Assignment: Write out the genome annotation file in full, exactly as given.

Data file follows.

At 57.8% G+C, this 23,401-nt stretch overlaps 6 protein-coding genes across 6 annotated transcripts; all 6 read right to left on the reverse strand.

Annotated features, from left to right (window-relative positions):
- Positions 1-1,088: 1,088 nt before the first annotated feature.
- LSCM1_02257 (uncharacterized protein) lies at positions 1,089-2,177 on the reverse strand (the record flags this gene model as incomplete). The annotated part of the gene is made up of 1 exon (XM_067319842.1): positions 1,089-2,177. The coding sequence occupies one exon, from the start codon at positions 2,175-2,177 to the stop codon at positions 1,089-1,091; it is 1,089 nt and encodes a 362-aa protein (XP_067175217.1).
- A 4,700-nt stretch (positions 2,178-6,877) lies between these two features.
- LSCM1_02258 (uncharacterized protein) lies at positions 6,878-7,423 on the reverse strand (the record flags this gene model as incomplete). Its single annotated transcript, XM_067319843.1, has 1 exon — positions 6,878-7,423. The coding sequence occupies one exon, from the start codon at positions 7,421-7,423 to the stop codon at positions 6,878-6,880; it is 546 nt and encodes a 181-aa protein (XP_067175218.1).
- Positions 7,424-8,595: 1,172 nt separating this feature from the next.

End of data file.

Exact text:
At 57.8% G+C, this 23,401-nt stretch overlaps 6 protein-coding genes across 6 annotated transcripts; all 6 read right to left on the reverse strand.

Annotated features, from left to right (window-relative positions):
- Positions 1-1,088: 1,088 nt before the first annotated feature.
- LSCM1_02257 (uncharacterized protein) lies at positions 1,089-2,177 on the reverse strand (the record flags this gene model as incomplete). The annotated part of the gene is made up of 1 exon (XM_067319842.1): positions 1,089-2,177. The coding sequence occupies one exon, from the start codon at positions 2,175-2,177 to the stop codon at positions 1,089-1,091; it is 1,089 nt and encodes a 362-aa protein (XP_067175217.1).
- A 4,700-nt stretch (positions 2,178-6,877) lies between these two features.
- LSCM1_02258 (uncharacterized protein) lies at positions 6,878-7,423 on the reverse strand (the record flags this gene model as incomplete). Its single annotated transcript, XM_067319843.1, has 1 exon — positions 6,878-7,423. The coding sequence occupies one exon, from the start codon at positions 7,421-7,423 to the stop codon at positions 6,878-6,880; it is 546 nt and encodes a 181-aa protein (XP_067175218.1).
- Positions 7,424-8,595: 1,172 nt separating this feature from the next.